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Moonlight

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aadil hussain

on 7 October 2013

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Transcript of Moonlight

Moonlight
by Henry Wadsworth Longfellow

Figurative Language

Sequence of Events
Talks about the moon in the sky.
Shows how the clouds mask and reveal it.
Tells how the moonlight changes the way things look and seem
Says how that's an illusion and that everything is really the same.
Then questions and asks if what we can see is really the only thing to see.
Facts vs Fiction, Purpose and Mood
The purpose is to inform and slightly persuade.
The Poem, "Moonlight"
By Henry Wadsworth Longfellow
Presented by Aadil Hussain
The rhyme scheme throughout the poem is is A, B, A, B
A
B
B
Rhyme Scheme
An example of a simile in this poem is, "Supreme as Empress of the Night" where the poet is comparing how the moon is as as big and powerful as an empress.
Another example is, "As a pale phantom with a lamp" where the author compares the moon to a phantom that has been lit up with a light.
Rhyme Scheme

Similes
Exact Rhyme

Until at last, serene and proud
In all the splendour of her light,
She walks the terraces of cloud,
Supreme as Empress of the Night.
Exact Rhyme
Exact Rhyme
Every stanza in this poem has two pair of exact rhymes, here's an example of one of the stanzas.
The author starts out by telling us that all houses are haunted.
All things are changed. One mass of shade,
The elm-trees drop their curtains down;
By palace, park, and colonnade
I walk as in a foreign town.

The very ground beneath my feet
Is clothed with a diviner air;
While marble paves the silent street
And glimmers in the empty square.

Illusion! Underneath there lies
The common life of every day;
Only the spirit glorifies
With its own tints the sober gray.

In vain we look, in vain uplift
Our eyes to heaven, if we are blind;
We see but what we have the gift
Of seeing; what we bring we find.
As a pale phantom with a lamp
Ascends some ruin's haunted stair,
So glides the moon along the damp
Mysterious chambers of the air.

Now hidden in cloud, and now revealed,
As if this phantom, full of pain,
Were by the crumbling walls concealed,
And at the windows seen again.

Until at last, serene and proud
In all the splendor of her light,
She walks the terraces of cloud,
Supreme as Empress of the Night.

I look, but recognize no more
Objects familiar to my view;
The very pathway to my door
Is an enchanted avenue.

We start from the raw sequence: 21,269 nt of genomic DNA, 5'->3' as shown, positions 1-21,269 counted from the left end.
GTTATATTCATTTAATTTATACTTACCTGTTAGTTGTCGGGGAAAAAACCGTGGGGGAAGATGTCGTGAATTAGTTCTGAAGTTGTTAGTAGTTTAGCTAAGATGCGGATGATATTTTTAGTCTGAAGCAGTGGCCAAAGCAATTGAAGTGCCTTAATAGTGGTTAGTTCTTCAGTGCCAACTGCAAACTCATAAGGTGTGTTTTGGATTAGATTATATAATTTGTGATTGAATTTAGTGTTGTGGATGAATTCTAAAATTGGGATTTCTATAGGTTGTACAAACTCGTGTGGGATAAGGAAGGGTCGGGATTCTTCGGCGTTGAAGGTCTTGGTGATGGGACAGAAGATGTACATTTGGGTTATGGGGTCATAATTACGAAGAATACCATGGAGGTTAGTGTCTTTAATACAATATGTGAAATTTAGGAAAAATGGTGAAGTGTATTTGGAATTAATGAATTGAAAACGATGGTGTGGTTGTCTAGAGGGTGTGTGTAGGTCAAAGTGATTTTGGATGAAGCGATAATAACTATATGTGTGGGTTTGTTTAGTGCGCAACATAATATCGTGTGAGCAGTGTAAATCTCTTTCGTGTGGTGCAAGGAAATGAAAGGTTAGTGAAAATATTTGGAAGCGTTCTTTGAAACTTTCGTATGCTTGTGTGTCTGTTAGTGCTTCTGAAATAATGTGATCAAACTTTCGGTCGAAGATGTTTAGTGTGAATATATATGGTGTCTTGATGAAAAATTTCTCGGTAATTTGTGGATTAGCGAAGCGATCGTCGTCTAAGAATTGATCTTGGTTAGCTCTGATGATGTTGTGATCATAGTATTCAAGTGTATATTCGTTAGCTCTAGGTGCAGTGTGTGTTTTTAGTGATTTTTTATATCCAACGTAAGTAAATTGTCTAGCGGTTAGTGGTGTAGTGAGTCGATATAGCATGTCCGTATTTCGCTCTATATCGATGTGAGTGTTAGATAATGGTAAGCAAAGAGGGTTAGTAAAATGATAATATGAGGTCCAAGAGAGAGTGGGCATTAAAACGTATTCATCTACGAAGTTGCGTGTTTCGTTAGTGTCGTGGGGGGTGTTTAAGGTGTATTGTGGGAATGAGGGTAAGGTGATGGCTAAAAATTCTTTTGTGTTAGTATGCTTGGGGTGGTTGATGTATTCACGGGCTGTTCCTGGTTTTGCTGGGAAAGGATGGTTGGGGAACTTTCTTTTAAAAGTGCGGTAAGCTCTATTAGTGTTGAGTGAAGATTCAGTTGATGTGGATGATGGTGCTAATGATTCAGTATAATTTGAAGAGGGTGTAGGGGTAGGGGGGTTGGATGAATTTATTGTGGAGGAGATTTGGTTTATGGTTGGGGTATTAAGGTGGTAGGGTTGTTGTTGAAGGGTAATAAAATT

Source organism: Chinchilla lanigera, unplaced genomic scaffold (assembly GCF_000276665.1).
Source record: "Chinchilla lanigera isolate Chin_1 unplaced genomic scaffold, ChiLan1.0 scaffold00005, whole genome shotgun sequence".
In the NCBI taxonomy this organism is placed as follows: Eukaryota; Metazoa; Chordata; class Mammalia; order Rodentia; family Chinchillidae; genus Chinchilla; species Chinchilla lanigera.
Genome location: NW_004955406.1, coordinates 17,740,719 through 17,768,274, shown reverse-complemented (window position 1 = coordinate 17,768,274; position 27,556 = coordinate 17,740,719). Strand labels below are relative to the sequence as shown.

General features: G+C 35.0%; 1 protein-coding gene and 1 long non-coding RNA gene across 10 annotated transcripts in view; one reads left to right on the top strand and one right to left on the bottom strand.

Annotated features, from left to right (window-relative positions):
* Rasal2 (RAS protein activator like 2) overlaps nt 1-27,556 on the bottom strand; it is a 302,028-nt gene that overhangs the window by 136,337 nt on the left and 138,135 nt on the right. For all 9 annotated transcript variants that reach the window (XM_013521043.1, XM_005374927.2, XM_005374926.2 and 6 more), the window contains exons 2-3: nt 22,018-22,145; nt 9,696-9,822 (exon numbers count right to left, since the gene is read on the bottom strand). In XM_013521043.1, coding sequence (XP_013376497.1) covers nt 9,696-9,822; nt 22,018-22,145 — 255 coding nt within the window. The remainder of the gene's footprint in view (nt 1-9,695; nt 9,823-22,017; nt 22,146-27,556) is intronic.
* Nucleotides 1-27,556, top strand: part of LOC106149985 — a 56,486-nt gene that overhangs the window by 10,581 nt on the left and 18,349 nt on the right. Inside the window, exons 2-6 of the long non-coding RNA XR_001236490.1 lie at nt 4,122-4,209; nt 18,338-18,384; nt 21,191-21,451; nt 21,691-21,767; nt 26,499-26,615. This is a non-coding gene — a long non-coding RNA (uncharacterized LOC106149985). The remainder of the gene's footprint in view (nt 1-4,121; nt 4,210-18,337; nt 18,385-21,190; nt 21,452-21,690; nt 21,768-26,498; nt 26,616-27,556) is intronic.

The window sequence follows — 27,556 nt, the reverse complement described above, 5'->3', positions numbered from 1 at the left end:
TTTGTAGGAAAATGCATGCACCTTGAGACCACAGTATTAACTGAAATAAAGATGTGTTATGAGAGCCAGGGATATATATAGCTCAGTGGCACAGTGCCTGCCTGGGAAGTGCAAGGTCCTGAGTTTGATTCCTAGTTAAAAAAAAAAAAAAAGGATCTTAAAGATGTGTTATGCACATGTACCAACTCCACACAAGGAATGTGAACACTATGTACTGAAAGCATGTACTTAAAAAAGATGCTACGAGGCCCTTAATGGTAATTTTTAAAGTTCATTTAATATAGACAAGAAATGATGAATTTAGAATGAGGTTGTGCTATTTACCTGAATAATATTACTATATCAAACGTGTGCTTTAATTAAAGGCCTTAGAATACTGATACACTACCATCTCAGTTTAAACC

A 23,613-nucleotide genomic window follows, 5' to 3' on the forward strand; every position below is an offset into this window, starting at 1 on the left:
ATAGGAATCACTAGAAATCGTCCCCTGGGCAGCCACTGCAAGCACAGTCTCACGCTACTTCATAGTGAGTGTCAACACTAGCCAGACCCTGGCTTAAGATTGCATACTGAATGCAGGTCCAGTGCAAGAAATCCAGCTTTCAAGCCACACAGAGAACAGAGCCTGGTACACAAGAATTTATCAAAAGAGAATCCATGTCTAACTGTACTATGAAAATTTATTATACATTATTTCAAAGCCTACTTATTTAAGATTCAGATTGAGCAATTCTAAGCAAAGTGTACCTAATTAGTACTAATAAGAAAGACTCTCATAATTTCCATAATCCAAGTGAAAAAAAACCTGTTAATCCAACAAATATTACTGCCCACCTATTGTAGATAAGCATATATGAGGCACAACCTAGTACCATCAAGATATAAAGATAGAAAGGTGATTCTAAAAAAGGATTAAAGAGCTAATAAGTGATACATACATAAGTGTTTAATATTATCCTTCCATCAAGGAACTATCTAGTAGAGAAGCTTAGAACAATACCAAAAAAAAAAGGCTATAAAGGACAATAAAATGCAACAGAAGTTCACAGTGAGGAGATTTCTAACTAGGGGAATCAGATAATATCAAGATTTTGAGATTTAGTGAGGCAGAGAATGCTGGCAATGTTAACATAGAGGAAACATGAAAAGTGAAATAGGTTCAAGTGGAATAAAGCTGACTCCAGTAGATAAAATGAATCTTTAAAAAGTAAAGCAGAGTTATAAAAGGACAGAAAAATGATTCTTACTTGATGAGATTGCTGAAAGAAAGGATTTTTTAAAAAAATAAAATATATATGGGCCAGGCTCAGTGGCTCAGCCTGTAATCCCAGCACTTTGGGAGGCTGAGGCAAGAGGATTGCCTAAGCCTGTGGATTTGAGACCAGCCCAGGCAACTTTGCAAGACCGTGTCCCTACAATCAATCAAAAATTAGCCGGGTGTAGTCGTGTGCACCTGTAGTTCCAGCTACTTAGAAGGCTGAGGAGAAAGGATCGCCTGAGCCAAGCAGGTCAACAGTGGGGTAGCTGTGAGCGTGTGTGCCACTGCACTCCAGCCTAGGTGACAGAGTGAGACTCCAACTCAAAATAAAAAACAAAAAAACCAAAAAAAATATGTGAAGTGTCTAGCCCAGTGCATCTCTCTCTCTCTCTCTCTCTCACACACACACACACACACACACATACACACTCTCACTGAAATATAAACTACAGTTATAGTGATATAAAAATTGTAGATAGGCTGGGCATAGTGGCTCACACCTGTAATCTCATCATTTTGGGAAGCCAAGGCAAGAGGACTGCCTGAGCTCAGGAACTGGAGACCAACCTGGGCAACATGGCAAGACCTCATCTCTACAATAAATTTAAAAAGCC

As a pale phantom with a lamp
Ascends some ruin's haunted stair,
So glides the moon along the damp
Mysterious chambers of the air.
A
Imagery
There is imagery in almost every stanza in this poem.
Here are some examples
"White marble paves the silent street" conjures an image of a white street.
"Now hidden in cloud, and now revealed," brings an image of cloads slowly moving accross the sky hiding and revealing the moon.
Direct Metaphor
"Pathway to my door is an enchanted avenue."
This metaphor is saying how a familiar thing like his door is now different, an enchanted avenue.
"The ground beneath my feet is clothed with a diviner air.
This is saying how the ground is now different.
Rhythm
The rhyme scheme of the poem also gives it rhythm.
Alliteration
An instance of alliteration in this poem is, "palace, park"
Another instance is, "silent street"
Diction
The author used the word enchanted in, "The very pathway to my door
Is an enchanted avenue." instead of something like different to convey a feeling of something mystical and magical
Additionally, each line has exactly 8 syllables making it follow a rhythm
The view with moonlight causes the author to question what we see in reality. This fuels the end of the poem.
It informs us about how he sees things with the moonlight shining down and slightly persuades us to question what we see and look carefully.
The mood the author creates is strong, smooth, slightly ominous and powerful.
He creates this mood by describing the moon as an empress and how it causes everything to appear different.
Fact: "Now hidden in cloud, and now revealed," The moon in real life is always being covered and uncovered by the moon.
Opinion: "Our eyes to heaven, if we are blind" He believes that we are blind to everything other than what we want to see.
"As a pale phantom with a lamp
Ascends some ruin's haunted stair,
So glides the moon along the damp
Mysterious
chambers of the air."
In this stanza, the poet uses the word mysterious. It shows how the night can be different from what we think and how the moon shines light onto it .
Implied Metaphor
In the whole poem, the author is saying how moonlight is a thing that shows and reveals itself, as well as showing us other things.
In the stanza, "The very ground beneath my feet
Is clothed with a diviner air;
White marble paves the silent street
And glimmers in the empty square,"
Longfellow implies that the moonlight on shining on the street is the marble paved street he sees.
Internal rhyme
An example of internal approximate rhyme is, terraces and empress in the stanza,
"Until at last, serene and proud
In all the splendour of her light,
She walks the terraces of cloud,
Supreme as Empress of the Night."
Personification
In the line,"She walks the terraces of cloud," the poet gives the moon the human characteristic of walking.
In the lines, "The very ground beneath my feet
Is clothed with a diviner air;", the poet gives the ground the human characteristic of being clothed.
Tone
The tone of the poem is mysterious and calm.
The poet conveys mysteriousness buy using words like mysterious and haunted.
He conveys calmness by using words like serene, proud and enchanted.
Allusion
The story makes a reference to the Empress of the Night. This name was also given to Catherine the Great for her power and achievements.
Full transcript